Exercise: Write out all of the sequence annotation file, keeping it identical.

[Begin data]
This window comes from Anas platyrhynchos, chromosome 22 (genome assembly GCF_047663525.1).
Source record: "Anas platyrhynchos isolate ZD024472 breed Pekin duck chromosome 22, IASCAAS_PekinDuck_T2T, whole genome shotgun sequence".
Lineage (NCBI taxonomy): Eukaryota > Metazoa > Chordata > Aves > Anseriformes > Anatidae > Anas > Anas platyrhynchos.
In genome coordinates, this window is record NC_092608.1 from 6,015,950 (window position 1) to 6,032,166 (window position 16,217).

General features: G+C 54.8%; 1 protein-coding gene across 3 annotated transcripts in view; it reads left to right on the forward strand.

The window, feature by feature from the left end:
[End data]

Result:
This window comes from Anas platyrhynchos, chromosome 22 (genome assembly GCF_047663525.1).
Source record: "Anas platyrhynchos isolate ZD024472 breed Pekin duck chromosome 22, IASCAAS_PekinDuck_T2T, whole genome shotgun sequence".
Lineage (NCBI taxonomy): Eukaryota > Metazoa > Chordata > Aves > Anseriformes > Anatidae > Anas > Anas platyrhynchos.
In genome coordinates, this window is record NC_092608.1 from 6,015,950 (window position 1) to 6,032,166 (window position 16,217).

General features: G+C 54.8%; 1 protein-coding gene across 3 annotated transcripts in view; it reads left to right on the forward strand.

The window, feature by feature from the left end: